While parasite eggs may not be able to develop in the winter because it is too cold, some worm larvae can easily survive snow and freezing temperatures to infect your livestock.  Many parasites stay in the bottom 4″ of the grass stems, so, as in the summer months, if the animals don’t graze down below that 4″, they have less of a chance of being infected.  I can’t definitively say that keeping my forage long in the winter is the only thing that has cut our deworming schedule from 2-3 times a year to zero times in the last 4 years, but I do believe it is part of it. I try my best to graze high all year long.

5  WASTE THOSE WEED SEEDS!

Leaving bare soil allows sunlight to stimulate the weed seeds in the soil seed bank in the spring.  The best way to inhibit weeds is to keep your soil covered.  Think about what a great job mulch does in keeping most annual weeds from germinating.  If you are constantly battling annual weeds in the spring, it may be because you grazed too low in the winter.

The only time I would recommend grazing to the ground would be if I was going to plant annuals the next spring.  Since I don’t have any equipment, my best bet to get a good stand is to graze a field severely, broadcast my seed, and then use the animals to stomp the seed into the soil to get good contact.  Otherwise, I plan to keep my grass at 6-9″ year round.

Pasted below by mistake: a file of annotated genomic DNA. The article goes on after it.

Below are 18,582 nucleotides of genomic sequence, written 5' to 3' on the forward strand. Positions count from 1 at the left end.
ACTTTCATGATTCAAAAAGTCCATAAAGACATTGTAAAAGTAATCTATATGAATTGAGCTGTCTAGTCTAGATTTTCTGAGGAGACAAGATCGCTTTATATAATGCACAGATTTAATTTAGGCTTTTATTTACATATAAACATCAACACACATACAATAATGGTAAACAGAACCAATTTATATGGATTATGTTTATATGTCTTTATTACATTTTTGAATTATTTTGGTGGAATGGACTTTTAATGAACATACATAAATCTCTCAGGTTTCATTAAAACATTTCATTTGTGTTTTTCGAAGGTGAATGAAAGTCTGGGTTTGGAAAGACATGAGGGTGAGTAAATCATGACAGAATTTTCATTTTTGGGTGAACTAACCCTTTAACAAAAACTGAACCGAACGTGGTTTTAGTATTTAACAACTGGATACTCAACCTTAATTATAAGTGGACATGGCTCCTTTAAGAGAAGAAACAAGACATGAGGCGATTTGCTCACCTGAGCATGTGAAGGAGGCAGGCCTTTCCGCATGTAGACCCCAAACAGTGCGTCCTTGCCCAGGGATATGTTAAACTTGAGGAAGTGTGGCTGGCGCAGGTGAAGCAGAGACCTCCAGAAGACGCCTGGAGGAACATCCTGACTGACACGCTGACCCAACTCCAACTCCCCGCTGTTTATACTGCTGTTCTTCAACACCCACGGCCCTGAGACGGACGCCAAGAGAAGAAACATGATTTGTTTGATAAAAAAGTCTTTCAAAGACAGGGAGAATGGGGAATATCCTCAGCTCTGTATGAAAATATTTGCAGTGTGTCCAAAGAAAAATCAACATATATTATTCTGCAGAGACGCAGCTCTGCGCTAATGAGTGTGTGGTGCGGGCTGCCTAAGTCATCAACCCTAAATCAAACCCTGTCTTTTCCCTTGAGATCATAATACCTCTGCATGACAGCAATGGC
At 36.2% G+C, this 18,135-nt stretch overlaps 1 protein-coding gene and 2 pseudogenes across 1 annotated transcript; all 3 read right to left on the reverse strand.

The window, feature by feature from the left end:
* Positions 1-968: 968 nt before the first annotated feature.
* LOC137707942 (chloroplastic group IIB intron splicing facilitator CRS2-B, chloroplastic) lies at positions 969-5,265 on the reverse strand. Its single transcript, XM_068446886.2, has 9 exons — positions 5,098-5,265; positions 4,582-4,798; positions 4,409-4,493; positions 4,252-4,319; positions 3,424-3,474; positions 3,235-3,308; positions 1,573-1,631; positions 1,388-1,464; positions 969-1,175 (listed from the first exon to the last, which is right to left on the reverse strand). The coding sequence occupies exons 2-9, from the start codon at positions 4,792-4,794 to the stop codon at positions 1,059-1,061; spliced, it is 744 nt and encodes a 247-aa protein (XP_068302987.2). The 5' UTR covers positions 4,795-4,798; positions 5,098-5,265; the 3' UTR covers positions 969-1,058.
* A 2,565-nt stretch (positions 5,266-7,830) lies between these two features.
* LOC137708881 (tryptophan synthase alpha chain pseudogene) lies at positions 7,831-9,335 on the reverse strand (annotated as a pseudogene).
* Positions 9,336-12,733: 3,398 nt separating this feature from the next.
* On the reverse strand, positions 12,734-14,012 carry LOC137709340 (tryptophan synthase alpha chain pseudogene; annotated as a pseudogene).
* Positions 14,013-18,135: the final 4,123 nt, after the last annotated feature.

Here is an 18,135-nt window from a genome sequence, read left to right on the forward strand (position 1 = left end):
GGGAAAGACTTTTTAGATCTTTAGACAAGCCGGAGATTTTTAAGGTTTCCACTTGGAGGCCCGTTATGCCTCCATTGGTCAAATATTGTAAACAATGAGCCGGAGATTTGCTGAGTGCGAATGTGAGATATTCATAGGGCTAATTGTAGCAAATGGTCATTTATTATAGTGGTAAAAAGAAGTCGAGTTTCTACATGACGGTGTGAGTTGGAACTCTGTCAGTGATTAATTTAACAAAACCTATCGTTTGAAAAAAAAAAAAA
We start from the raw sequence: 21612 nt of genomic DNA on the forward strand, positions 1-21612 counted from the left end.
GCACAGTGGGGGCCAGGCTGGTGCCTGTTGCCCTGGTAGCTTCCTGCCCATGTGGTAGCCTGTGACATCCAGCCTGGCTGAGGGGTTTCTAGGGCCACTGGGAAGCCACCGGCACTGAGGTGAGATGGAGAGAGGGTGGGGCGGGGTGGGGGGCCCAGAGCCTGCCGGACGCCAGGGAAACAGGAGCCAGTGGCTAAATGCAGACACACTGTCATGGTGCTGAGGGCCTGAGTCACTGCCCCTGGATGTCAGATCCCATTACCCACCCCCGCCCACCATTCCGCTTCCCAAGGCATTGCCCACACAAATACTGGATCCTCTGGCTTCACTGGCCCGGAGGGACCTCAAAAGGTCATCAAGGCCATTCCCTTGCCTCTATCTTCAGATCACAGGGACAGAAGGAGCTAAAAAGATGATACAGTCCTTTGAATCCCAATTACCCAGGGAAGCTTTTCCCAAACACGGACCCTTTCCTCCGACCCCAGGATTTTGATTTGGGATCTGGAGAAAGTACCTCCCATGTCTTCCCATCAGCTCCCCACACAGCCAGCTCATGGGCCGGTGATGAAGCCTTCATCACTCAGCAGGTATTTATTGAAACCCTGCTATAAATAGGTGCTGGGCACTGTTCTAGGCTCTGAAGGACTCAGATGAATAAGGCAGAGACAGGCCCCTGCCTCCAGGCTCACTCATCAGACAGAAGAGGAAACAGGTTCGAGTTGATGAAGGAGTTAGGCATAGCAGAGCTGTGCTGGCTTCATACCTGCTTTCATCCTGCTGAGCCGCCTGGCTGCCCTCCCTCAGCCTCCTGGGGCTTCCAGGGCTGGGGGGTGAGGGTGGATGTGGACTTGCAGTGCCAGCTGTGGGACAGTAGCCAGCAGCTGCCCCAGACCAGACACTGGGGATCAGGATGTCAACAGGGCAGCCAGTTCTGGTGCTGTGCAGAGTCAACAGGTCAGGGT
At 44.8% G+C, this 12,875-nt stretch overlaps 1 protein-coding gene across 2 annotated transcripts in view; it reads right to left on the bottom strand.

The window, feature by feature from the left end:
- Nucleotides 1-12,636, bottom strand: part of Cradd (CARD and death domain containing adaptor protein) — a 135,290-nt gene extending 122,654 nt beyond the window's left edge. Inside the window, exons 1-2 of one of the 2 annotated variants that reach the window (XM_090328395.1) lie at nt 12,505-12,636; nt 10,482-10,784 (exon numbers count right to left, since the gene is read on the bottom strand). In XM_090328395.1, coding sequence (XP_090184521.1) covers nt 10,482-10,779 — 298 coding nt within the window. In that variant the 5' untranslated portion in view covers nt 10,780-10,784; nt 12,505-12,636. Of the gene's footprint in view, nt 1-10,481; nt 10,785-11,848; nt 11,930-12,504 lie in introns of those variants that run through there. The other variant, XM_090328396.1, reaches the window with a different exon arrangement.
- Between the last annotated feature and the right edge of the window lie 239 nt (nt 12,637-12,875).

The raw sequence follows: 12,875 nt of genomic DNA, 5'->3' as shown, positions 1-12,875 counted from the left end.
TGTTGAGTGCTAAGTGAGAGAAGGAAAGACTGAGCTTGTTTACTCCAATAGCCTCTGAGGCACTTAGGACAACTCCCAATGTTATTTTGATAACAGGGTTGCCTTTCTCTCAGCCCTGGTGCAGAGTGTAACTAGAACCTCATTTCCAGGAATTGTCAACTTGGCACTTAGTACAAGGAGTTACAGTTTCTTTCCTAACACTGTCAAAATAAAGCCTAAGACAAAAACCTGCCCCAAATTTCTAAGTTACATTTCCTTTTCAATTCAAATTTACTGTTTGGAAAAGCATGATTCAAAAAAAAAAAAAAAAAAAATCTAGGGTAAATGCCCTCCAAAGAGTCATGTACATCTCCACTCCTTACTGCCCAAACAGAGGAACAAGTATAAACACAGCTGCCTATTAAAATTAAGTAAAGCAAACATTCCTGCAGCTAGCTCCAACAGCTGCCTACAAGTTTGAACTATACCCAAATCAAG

Bales spread out in small areas leave a layer of sheet compost to enrich the soil.

If it looks like the animals are grazing too low during the winter, I hold them back on a high area and feed hay, spread out on the ground.  I choose higher elevation areas because 1) the soil is usually poorer there and 2) there is less chance of the animals pugging the soil and making a mess on the hilltops since the water runs downhill to pool.  I use the animals to sheet-compost the area with hay, urine and manure, and then move them on.  Just as I move them daily in the summer, I move them daily in the winter so that parasites don’t become a problem.  These areas (usually no more than 10% of my pasture area) do take longer  to come back in the spring because they have been grazed hard where the hay is, but they have the added organic matter to improve the forage that year.  I have found that it is a worthwhile trade-off.

Some people feel that this hay feeding is a waste of money since I still have grass in some places, but I strongly believe that the return on investment will set me up to feed much less hay in the future. I am feeding my below-ground herd in two places (hay feeding areas and tall grass areas) instead of setting them back by grazing my grass too low and exposing the soil.

Healthy soils to you!

Kirsten

+https://www.beefmagazine.com/mag/beef_lets_talk_grass

*https://www.sciencedaily.com/releases/2010/11/101116093827.htm